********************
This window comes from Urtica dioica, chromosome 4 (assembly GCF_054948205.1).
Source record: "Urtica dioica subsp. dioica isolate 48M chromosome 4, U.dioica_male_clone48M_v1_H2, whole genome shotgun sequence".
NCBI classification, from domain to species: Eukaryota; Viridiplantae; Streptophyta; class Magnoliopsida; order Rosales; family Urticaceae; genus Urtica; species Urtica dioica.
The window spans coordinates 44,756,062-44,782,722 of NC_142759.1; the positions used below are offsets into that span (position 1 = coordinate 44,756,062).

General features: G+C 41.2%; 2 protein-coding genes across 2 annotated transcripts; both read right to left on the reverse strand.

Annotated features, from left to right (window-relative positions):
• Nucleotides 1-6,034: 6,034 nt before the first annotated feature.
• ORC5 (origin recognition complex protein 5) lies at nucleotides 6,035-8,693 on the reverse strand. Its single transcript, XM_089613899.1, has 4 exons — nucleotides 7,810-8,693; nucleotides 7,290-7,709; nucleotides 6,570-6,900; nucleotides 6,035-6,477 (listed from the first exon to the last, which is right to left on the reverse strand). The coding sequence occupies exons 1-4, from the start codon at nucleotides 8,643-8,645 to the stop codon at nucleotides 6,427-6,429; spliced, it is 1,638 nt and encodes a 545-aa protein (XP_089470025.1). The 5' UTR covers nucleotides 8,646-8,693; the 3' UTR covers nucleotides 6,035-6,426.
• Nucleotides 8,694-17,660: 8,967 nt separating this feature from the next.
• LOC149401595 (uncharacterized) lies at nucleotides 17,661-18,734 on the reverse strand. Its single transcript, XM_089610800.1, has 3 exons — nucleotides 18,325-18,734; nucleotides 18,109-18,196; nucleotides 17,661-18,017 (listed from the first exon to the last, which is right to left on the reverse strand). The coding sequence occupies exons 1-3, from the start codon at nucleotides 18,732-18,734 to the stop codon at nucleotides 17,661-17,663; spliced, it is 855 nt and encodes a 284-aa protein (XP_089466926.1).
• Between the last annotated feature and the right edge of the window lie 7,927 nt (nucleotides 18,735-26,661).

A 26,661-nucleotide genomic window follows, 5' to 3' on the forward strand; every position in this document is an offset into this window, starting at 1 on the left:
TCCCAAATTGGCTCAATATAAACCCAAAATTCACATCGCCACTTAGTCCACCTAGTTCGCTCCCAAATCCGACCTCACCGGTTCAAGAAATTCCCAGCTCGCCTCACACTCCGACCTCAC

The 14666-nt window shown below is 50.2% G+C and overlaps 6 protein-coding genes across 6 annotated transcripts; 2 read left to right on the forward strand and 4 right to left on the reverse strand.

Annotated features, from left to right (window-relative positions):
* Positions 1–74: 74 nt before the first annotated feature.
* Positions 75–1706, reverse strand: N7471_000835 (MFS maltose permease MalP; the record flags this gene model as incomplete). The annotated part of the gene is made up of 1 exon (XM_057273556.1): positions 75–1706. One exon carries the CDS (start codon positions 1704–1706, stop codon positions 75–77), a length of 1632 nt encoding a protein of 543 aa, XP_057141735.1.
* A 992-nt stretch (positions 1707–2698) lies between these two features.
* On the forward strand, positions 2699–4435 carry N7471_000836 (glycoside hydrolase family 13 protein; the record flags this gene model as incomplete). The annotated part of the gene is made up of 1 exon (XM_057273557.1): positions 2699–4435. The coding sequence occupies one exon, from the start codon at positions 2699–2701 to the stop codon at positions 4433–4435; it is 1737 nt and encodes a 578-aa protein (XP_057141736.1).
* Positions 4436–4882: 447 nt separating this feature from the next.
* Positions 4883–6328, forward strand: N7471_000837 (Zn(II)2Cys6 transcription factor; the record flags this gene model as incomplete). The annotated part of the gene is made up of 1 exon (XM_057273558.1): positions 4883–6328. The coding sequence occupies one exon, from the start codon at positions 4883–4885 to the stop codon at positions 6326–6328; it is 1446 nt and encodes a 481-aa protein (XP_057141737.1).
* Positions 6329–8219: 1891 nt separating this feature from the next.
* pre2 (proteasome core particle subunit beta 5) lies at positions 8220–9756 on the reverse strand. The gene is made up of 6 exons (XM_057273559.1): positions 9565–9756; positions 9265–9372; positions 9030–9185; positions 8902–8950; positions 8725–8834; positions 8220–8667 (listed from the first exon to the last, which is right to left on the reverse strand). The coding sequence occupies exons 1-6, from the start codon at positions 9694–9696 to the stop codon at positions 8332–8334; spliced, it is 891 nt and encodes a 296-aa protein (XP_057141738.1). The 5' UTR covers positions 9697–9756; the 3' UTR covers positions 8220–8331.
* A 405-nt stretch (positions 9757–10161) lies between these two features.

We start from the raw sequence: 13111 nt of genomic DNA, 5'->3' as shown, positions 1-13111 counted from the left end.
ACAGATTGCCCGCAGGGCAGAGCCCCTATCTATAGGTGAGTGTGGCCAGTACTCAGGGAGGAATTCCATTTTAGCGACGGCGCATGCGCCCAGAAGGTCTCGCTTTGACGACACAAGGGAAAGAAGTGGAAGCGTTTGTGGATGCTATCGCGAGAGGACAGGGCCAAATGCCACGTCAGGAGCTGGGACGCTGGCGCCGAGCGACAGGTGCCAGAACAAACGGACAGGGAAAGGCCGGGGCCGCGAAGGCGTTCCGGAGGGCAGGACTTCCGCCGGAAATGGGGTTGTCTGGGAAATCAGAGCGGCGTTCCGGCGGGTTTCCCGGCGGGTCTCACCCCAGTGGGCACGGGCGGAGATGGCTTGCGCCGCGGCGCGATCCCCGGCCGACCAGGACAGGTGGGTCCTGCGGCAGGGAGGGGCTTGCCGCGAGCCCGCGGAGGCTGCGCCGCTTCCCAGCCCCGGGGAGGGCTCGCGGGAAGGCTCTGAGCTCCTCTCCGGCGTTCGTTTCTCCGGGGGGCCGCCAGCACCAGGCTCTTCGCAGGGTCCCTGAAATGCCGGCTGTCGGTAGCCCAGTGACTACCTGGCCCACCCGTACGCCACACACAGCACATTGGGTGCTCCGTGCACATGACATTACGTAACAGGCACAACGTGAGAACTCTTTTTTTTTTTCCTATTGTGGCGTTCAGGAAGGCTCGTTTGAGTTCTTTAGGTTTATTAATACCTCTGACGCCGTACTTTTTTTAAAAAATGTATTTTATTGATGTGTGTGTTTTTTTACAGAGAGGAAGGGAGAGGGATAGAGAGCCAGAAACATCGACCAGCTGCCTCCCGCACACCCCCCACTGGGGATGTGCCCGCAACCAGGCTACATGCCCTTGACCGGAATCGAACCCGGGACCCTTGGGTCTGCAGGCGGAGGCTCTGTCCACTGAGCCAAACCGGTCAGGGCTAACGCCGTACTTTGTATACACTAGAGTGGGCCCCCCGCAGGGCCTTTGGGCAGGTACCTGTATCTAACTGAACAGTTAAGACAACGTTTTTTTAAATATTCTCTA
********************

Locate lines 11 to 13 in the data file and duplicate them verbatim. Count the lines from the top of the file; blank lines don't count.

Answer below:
• Between the last annotated feature and the right edge of the window lie 7,927 nt (nucleotides 18,735-26,661).

A 26,661-nucleotide genomic window follows, 5' to 3' on the forward strand; every position in this document is an offset into this window, starting at 1 on the left:
TCCCAAATTGGCTCAATATAAACCCAAAATTCACATCGCCACTTAGTCCACCTAGTTCGCTCCCAAATCCGACCTCACCGGTTCAAGAAATTCCCAGCTCGCCTCACACTCCGACCTCAC